When a trust is beneficiary of an IRA, it is usually so designated as a way to defer IRA distribution (and delay taxation of that income) for as long as possible, Davis says in the Jan. 14 article.
For IRAs, required minimum distributions must begin when a certain age is reached. Thus, Davis points out to Steiner, if a trust is used as a beneficiary, its beneficiaries must be people with birthdates that can be used to calculate distributions – not philanthropic organizations, for example.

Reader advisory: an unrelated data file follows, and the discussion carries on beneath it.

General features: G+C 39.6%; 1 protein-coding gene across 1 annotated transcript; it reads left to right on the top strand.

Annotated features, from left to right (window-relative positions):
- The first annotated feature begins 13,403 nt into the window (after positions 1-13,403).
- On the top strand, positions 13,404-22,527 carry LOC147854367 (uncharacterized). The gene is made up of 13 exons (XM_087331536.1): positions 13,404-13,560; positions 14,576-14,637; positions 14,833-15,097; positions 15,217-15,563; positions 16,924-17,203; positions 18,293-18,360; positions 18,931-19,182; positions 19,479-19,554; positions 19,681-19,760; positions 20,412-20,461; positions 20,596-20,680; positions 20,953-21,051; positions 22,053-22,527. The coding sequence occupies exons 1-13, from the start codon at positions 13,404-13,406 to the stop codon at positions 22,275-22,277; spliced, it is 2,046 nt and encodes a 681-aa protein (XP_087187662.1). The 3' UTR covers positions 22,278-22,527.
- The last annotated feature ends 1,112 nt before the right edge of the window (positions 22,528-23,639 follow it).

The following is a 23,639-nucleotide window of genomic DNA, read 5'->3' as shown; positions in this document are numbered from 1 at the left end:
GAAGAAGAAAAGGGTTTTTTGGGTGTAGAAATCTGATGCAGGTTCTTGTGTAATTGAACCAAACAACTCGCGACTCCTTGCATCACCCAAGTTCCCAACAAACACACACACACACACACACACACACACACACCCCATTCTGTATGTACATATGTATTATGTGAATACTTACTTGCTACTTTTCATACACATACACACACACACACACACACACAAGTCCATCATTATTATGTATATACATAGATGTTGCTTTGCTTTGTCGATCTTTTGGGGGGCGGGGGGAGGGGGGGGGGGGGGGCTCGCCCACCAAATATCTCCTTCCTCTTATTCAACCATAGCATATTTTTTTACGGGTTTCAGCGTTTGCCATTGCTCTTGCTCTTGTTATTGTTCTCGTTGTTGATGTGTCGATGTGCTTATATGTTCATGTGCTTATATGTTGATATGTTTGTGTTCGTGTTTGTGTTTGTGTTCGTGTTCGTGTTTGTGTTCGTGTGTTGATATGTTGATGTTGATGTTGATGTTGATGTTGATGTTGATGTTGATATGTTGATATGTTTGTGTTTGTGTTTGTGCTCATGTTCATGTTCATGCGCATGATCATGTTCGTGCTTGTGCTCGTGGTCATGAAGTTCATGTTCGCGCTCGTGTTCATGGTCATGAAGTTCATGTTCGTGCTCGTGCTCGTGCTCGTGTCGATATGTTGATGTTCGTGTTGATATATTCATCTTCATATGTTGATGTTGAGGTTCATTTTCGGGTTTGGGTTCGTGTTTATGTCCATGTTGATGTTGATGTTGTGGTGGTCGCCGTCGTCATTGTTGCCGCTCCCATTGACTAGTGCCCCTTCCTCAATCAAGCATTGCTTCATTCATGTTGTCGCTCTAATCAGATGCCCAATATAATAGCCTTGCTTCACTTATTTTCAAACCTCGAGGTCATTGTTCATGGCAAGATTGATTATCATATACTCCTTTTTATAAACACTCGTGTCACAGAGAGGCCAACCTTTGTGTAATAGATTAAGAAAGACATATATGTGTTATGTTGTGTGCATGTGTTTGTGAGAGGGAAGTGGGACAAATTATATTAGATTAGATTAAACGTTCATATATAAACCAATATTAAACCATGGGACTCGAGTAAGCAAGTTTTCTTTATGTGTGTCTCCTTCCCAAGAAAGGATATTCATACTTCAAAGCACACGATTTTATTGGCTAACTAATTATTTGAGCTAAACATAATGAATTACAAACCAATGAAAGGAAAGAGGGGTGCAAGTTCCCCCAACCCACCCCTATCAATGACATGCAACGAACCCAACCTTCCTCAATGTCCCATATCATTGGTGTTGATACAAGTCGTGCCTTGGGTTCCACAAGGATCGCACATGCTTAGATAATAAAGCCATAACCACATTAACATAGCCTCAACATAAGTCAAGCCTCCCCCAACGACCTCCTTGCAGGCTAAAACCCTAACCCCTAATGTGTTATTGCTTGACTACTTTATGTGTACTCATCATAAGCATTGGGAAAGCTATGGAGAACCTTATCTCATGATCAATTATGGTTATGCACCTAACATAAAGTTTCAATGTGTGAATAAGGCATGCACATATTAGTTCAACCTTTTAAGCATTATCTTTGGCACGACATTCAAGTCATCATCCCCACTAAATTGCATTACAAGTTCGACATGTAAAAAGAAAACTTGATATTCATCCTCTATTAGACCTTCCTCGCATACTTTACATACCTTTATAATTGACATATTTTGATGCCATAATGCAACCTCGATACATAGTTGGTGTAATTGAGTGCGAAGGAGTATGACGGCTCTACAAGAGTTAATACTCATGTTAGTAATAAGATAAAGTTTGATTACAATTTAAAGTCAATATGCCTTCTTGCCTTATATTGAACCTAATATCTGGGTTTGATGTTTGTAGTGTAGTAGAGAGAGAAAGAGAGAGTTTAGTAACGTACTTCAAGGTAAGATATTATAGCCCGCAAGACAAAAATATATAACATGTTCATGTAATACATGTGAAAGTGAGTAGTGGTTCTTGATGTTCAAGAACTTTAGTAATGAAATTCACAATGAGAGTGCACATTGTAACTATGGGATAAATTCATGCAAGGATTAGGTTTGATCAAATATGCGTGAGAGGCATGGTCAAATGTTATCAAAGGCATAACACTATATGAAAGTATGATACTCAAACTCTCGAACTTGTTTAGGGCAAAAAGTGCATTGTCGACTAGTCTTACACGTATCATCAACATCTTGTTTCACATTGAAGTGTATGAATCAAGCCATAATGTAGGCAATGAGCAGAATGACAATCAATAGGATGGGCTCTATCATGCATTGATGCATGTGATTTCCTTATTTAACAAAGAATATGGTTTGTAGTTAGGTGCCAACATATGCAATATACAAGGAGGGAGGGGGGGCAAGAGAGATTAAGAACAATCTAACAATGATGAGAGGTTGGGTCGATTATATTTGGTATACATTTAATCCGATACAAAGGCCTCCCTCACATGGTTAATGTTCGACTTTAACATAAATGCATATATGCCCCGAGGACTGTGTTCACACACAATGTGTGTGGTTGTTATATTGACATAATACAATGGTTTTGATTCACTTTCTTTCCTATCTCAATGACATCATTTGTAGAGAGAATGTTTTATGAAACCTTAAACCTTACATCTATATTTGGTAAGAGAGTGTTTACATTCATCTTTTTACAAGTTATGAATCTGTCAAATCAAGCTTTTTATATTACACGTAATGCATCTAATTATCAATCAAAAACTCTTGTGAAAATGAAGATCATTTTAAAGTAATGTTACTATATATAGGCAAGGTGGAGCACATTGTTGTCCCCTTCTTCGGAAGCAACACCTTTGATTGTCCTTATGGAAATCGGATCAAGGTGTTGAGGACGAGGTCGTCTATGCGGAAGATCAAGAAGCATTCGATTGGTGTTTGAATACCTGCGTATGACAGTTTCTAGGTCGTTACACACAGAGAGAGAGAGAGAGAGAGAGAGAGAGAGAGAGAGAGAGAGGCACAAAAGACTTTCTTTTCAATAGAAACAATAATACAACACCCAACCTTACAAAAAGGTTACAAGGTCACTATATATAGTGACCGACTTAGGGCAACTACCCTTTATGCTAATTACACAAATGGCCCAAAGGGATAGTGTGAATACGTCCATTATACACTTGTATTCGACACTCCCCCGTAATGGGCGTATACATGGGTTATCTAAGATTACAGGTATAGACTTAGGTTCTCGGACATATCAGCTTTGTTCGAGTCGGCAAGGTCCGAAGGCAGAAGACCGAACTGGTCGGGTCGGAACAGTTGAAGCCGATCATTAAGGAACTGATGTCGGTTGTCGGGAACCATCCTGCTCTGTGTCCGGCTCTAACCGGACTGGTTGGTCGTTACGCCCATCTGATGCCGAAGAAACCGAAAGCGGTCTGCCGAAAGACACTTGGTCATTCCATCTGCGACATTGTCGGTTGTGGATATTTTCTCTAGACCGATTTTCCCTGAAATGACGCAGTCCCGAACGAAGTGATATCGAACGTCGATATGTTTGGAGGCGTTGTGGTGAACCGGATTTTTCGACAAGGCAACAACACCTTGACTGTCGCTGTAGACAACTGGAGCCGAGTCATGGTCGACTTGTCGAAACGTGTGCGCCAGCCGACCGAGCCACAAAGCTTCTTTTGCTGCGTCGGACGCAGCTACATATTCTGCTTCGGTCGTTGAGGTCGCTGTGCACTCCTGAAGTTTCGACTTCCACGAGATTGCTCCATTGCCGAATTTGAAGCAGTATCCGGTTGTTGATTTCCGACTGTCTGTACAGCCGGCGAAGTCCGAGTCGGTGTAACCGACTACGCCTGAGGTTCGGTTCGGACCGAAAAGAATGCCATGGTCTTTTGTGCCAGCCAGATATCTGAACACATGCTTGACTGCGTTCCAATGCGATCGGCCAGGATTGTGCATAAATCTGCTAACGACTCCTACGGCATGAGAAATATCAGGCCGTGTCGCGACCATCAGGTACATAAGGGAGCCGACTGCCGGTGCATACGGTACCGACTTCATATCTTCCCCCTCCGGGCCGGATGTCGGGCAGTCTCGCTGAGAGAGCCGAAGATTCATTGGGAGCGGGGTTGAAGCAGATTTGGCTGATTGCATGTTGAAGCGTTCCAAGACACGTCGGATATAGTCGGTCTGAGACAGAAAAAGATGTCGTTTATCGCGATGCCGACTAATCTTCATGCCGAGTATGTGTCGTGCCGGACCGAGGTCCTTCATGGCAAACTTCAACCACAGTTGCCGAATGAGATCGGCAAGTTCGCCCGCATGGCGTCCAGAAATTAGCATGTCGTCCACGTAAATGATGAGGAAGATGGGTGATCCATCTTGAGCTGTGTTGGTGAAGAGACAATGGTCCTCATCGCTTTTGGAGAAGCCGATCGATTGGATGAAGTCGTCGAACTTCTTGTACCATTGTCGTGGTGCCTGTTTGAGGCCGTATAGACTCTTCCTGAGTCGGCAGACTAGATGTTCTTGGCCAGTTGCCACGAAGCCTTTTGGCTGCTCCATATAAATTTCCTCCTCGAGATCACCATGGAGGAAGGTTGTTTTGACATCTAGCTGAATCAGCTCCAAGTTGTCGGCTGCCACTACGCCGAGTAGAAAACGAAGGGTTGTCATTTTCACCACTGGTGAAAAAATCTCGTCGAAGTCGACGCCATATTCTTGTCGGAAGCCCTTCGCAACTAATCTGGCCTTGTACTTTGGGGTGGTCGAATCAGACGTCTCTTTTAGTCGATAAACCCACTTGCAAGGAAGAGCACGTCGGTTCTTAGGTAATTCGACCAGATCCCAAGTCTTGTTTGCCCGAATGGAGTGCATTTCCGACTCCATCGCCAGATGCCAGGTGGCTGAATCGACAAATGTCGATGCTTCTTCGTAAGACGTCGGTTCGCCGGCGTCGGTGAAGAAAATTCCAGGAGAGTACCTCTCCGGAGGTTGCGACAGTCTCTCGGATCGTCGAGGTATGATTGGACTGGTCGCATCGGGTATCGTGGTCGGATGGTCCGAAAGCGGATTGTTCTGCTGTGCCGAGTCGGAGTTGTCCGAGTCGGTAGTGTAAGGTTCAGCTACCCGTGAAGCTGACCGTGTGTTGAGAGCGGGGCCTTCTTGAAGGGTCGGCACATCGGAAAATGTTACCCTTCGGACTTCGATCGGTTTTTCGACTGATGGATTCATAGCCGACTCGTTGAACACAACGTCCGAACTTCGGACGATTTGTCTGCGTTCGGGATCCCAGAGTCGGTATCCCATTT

There may be instances where a trust as beneficiary is a good idea, the article states. But, in general, Davis says it’s a complicated matter and may even result in present-day tax consequences. Although everyone’s situation will be different, alternatives to naming a trust as an IRA beneficiary may include creating separate trusts (or event separate IRAs) for each beneficiary, he adds.
Read the article: Naming a trust as your IRA beneficiary (Bankrate, 1/14/16).